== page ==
Share on Social Media
By Salwa Choucair
The Healy-Murphy Center is a non-profit organization providing teens an alternative route to high school diplomas with an individualized curriculum, counseling, childcare and health services.
Situated on the city’s east side, Healy-Murphy is located in an area considered to have one of the highest levels of poverty and childhood poverty in San Antonio, according to Bexar County records.
The clinic at Healy-Murphy is open five days a week and staffed with a registered nurse along with Kathryn A. Parke, D.N.P., APRN, CPNP, assistant professor/clinical in the School of Nursing. Besides serving the students, the clinic also serves the children who attend the daycare which is open to residents of the area as well as students who have children and staff members.
“I love adolescents,” says Dr. Parke, who is the pediatric nurse practitioner track coordinator for the nursing school. “I think they are probably the most misunderstood, least respected, least appreciated member of the population. They still need a lot of support, and I enjoy working with them. When I began at Healy-Murphy, one of the biggest influences on me was the Bexar County Health Assessment Report that pointed to many social and behavioral determinants of health that affected the area where the school is located.”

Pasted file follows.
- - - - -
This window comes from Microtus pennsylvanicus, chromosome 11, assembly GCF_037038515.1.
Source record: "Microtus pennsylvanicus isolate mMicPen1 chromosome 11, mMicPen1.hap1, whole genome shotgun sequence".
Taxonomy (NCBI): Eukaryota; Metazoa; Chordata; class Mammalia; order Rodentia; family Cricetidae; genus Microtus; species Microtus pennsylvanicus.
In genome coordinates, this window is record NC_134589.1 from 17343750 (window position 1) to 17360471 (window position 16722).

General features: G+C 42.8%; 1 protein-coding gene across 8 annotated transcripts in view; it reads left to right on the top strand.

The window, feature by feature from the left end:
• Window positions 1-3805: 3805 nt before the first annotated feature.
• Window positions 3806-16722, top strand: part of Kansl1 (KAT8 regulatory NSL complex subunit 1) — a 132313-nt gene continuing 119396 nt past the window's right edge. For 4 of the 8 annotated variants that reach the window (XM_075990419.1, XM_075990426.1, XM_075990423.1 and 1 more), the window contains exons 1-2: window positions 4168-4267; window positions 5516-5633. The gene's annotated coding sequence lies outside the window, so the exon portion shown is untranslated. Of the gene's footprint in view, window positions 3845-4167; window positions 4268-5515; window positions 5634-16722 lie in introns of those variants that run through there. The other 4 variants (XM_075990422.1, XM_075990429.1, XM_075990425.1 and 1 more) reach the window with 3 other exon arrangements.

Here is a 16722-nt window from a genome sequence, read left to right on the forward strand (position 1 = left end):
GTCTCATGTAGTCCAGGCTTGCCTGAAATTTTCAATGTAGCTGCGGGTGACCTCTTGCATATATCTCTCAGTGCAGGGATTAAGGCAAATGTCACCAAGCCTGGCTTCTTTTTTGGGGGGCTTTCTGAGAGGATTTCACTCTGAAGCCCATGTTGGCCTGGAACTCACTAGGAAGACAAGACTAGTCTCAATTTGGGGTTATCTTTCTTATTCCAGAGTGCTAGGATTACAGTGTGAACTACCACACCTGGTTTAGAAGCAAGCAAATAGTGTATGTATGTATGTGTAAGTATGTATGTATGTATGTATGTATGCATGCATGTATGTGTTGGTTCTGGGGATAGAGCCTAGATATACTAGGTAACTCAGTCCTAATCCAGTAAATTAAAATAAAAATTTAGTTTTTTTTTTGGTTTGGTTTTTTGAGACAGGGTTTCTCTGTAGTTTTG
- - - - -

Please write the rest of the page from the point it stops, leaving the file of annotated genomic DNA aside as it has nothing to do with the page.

Today, Dr. Parke is part of a team of health care providers working to improve the health of these students. A dietician, a registered nurse, another nurse practitioner and a psychiatric nurse practitioner also serve this population. In addition, one of Dr. Parke’s doctoral students is currently screening students at Healy-Murphy to identify their health and wellness needs in areas such as housing, food insecurity, sexual health, health literacy, nutrition, and behavioral health such as depression and anxiety. All of these can have a huge impact on a person’s health, says Dr. Parke.
Furthermore, when working with adolescents, it is important to remember that they are experiencing a time in life when behaviors adopted now, often go forward with them into adulthood and affect their adult health.
“As nurses, we are patient advocates,” Dr. Parke says. “We empower the patient, and that same rule goes for the community as well. I think that is what makes us more powerful advocates, when we really understand our patients. When we can see the ‘why’ for some of the reasons they have health issues, then maybe that makes our advocacy more relevant. Really knowing your patients and being open to hearing their experiences and being open to finding solutions that are relevant to their lives makes us better health care providers.”